Their Highnesses – Bosnian Cheeses


Trappista is a must-have on every decent dinner table and a valuable ingredient of many gourmet dishes, but most of all, one of the most popular souvenirs from the city on Vrbas.

Written by: Daša GAJIĆ

Sir, cheese, queso, formaggio… type of food of rich and delicate flavour, proclaimed by the ancient Greeks to be the gift from the gods. There are countless types of cheeses of different flavour, appearance, aroma and method of production.

Cheeses are a part of history and material heritage of a country, as integral to its tradition as the music, folklore or national costume.

It is interesting that production and consumption of these products in our country is still largely restricted to rural households. The technology of production of most of these cheeses is simple, adapted to modest production conditions, with few to no changes to the process of production compared to the original method, which makes the produce extremely valuable.

Although we enjoy Gouda, Emmentaler and Parmigiana cheeses, in the lines to follow, we will present several cheeses typically produced and enjoyed in Bosnia and Herzegovina, which can easily compete head to head with other renowned cheeses in both their quality and flavour.


The Livno Cheese is hard, yellow, tangy and moderately salty cheese, typically produced in the area of Livno and Livanjsko Field. Production of Livno cheese begun during the Austro-Hungarian era, in the 19th century, on the basis of French technology of making the Gruyère cheese. Livno cheese is made from a mixture of sheep’s and cow’s milk in 80:20 ratio, with the maturation period of about two months. It takes between 12 and 13 litres of milk to produce one kilo of cheese. It is produced from late May to October. Once the cheese is mature, it can be used as Parmigiana cheese.


What is so specific and unique about the cheese in the sack is the method of its production. The cheese is made of sheep’s and cow’s milk. It is kept in the sack made of sheep’s skin, which gives it specific flavour and tangy aroma. The colour of the cheese varies from snow white to pale yellow. It is important to note that the production of this type cheese cannot be industrialised. A variation of the classic cheese in the sack made in Herzegovina is the so-called “torotan” (grainy textured cheese, produced in the same way as cheese in the sack, using milk from which cream was removed before it curdled). The cheese in the sack is one of the best known types of cheese made in Herzegovina, also one of the oldest, since the method of its production originated from the practice of Illyrian shepherds. Cheese in the sack, prosciutto and homemade bread or fried dough are the essential elements of the traditional Herzegovina cuisine.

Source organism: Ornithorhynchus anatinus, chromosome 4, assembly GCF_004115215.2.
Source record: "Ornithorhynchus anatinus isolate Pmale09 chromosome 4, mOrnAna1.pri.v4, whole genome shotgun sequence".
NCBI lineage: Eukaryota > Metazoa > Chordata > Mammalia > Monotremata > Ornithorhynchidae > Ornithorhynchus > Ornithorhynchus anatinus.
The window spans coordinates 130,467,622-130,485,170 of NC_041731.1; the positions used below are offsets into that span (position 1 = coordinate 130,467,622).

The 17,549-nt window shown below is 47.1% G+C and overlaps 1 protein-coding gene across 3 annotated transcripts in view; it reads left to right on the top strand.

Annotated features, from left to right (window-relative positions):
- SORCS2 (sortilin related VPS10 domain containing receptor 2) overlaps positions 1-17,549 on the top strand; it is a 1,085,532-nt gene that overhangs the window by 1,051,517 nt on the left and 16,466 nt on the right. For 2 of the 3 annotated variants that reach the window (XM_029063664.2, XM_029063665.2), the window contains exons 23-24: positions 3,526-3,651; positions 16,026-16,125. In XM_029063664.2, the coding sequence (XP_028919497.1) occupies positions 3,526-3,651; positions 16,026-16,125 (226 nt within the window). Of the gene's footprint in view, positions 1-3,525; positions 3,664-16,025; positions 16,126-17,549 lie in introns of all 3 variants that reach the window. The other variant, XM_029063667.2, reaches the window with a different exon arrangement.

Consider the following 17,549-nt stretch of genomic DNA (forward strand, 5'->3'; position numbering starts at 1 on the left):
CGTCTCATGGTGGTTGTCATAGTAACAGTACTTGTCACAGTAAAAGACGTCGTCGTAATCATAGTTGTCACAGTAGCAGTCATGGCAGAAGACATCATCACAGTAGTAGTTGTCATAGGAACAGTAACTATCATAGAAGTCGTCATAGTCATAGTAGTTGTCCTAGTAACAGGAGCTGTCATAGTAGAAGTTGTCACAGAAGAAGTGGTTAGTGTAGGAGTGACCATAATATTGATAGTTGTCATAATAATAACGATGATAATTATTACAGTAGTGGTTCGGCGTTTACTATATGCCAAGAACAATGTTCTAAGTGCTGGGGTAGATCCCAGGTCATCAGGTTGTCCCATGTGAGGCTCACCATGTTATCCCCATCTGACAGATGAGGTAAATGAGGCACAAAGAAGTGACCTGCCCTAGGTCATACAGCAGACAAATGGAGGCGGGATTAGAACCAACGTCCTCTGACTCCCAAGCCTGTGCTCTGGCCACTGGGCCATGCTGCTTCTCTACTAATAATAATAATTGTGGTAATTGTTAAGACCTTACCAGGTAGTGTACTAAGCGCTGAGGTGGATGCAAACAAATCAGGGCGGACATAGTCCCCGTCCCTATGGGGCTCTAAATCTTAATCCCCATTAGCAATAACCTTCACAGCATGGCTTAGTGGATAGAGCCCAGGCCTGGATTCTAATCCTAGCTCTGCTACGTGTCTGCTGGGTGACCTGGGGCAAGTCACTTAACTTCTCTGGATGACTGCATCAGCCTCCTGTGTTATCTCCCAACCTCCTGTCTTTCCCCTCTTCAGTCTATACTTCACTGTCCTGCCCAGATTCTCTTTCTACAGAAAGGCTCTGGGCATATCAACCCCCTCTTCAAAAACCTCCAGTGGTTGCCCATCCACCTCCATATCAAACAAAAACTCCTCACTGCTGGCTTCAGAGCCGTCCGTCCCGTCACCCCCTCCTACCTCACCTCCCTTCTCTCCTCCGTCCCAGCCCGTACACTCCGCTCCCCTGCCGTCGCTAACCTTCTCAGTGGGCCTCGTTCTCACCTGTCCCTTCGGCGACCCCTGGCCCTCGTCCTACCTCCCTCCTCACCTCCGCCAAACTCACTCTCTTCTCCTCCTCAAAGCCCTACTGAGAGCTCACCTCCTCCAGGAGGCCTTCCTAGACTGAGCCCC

Trappista cheese is semi-had, high-fat, easy to cut cheese of sweet flavour. It originates from France and was named after La Trappe Abbey. Trappista is produced by the Trappistines, order of monks living near Banja Luka. The original recipe is kept secret, transferred verbally from one monk to the other. The cheese is made of whole-fat cow’s milk which is pasteurized. It takes about 1,000 liters of milk to make 60 pieces of round cylinder cheese, weighing about 2 kilos each. The maturation process takes about three months.   

The Trappistines arrived to Banja Luka in 1869 and they started construction of their Mariastern Abbey immediately upon arrival. Over the years they spent in Banja Luka, they built the sawmill, students’ dormitory and hydro power plant on Vrbas, the first hydro power plant in the Balkans, but they are best known for their famous Trappista cheese.

It is important to note that the cheese is still made based on the original French recipe and that it is registered as protected by the Institute for Intellectual Property in BiH and Geneva. Trappista is a must-have on every decent dinner table and a valuable ingredient of many gourmet dishes, but most of all, one of the most popular souvenirs from the city on Vrbas.


Vlašić cheese is traditionally made of sheep’s milk. It is one of the most famous white cheeses in brine. The most important features of this type of cheese are its saltiness and firmness. It was named after Mt. Vlašić, and it is also known and marketed as Travnik cheese, named after a town on the foothills of Mt. Vlašić, becasue the residents of Travnik were the first to start selling this type of cheese. It was brought to this region by cattle breeders from the other side of the river Drina. The process of maturation of this type of cheese takes between two and three months.


Tešanj nettle cheese is high-fat, semi-hard cheese made of pasteurized cow’s milk with addition of nettle. This cheese is characterised by its mild aroma. The process of maturation takes about a month and a half. Tešanj nettle cheese is a more recent addition to the family of Bosnian cheeses.


Bucket cheese is among the oldest authentic Bosnian cheeses. It was stored in wooden buckets and was produced in mountainous regions of central Bosnia. The whey which remained after the production of this cheese was complete was used to produce albumin cheese called “urda”.


The production of Crumple cheese in Bosnia and Herzegovina is over two millennia old and the technology used is similar to the one used for production of Kashkaval. Crumple cheese dates back to the Roman era, and it belongs to the subtype of cheese described first by Columella (35-45 BCE) under the name ”caseus manu pressus”, because it is crumpled by hand.


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